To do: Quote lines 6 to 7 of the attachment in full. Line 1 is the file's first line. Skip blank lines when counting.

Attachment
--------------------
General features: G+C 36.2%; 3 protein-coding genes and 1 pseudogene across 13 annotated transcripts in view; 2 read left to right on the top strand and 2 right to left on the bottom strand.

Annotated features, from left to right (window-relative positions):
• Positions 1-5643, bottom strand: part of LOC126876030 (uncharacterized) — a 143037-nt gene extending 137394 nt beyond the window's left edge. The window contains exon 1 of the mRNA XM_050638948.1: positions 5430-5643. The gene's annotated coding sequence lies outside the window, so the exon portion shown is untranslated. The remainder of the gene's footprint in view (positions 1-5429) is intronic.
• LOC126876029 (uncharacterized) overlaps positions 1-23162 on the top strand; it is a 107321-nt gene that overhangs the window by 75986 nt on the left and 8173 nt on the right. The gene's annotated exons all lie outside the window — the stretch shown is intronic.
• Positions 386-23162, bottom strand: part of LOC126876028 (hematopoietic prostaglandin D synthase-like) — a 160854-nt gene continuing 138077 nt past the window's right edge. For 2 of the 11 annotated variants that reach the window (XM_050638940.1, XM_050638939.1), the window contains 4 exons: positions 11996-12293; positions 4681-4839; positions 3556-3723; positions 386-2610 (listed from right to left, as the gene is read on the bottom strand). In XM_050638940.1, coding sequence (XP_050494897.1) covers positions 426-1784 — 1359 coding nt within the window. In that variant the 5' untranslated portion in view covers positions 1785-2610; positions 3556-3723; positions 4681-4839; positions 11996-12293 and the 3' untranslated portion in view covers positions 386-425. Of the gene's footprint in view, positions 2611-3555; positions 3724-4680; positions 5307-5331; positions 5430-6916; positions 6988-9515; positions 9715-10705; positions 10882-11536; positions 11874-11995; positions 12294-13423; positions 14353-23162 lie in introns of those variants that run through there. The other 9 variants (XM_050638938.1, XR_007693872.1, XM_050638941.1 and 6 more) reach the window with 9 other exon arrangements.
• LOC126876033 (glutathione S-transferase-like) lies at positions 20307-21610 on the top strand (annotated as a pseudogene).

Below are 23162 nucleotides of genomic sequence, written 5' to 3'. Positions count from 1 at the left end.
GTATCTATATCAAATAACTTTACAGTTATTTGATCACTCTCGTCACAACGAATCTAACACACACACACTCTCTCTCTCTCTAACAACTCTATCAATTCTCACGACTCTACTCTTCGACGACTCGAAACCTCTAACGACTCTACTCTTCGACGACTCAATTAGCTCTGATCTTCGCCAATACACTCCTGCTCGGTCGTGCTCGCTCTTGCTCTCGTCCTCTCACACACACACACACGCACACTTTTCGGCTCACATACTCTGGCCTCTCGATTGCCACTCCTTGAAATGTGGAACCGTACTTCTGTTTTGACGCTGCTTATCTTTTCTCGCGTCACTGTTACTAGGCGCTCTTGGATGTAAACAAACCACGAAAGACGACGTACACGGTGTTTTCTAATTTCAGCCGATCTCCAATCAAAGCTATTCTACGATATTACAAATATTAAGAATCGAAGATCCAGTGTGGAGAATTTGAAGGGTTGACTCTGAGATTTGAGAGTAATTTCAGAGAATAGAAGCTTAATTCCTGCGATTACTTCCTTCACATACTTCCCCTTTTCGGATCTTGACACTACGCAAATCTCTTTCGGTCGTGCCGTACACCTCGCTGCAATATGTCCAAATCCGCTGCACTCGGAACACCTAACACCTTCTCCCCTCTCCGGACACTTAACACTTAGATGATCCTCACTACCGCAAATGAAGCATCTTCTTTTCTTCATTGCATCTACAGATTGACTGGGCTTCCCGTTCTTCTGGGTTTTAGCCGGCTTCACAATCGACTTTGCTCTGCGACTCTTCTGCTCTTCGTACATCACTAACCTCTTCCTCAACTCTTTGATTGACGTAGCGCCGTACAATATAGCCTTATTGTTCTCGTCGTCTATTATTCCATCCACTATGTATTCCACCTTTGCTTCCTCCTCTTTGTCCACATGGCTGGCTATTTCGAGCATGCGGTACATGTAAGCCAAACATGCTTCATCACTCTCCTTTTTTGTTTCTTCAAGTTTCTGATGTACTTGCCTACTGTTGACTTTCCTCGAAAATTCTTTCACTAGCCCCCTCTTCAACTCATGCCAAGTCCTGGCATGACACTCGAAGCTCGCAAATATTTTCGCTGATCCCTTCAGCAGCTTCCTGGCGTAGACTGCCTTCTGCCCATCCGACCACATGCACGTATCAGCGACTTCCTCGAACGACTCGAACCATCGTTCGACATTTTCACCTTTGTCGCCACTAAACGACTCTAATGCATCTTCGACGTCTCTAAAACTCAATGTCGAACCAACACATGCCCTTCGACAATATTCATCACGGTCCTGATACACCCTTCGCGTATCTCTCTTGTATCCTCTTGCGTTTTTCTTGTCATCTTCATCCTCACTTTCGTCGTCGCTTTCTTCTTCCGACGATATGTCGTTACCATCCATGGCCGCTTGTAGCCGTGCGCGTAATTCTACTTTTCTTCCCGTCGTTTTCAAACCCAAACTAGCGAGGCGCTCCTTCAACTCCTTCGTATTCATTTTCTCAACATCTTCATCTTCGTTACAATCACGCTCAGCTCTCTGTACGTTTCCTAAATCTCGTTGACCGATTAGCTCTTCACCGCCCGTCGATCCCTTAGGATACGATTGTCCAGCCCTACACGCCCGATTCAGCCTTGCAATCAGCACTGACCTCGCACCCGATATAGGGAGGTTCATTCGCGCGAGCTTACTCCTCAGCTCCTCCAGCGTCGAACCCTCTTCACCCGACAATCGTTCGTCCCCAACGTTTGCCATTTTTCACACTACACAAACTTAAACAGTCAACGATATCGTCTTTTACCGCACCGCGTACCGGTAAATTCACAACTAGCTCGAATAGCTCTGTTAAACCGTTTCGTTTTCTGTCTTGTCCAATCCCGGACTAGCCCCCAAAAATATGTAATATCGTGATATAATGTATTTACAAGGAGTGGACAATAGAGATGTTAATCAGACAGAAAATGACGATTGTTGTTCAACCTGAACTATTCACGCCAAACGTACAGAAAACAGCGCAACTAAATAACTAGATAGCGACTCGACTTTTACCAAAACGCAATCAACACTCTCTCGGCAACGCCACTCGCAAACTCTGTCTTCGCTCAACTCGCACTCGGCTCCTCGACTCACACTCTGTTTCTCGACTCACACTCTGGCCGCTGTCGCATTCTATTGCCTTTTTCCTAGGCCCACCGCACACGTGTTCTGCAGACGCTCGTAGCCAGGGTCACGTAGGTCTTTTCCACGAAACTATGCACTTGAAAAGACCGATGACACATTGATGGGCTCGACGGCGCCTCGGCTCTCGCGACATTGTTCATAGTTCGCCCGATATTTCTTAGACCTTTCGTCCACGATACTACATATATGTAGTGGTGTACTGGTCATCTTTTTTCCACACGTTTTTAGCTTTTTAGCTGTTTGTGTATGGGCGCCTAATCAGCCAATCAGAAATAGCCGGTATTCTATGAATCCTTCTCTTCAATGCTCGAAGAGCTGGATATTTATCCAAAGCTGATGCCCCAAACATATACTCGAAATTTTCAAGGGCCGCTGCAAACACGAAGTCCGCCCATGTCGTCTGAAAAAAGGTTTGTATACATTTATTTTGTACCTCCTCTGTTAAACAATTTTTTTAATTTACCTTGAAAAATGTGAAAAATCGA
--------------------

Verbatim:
• LOC126876033 (glutathione S-transferase-like) lies at positions 20307-21610 on the top strand (annotated as a pseudogene).

Below are 23162 nucleotides of genomic sequence, written 5' to 3'. Positions count from 1 at the left end.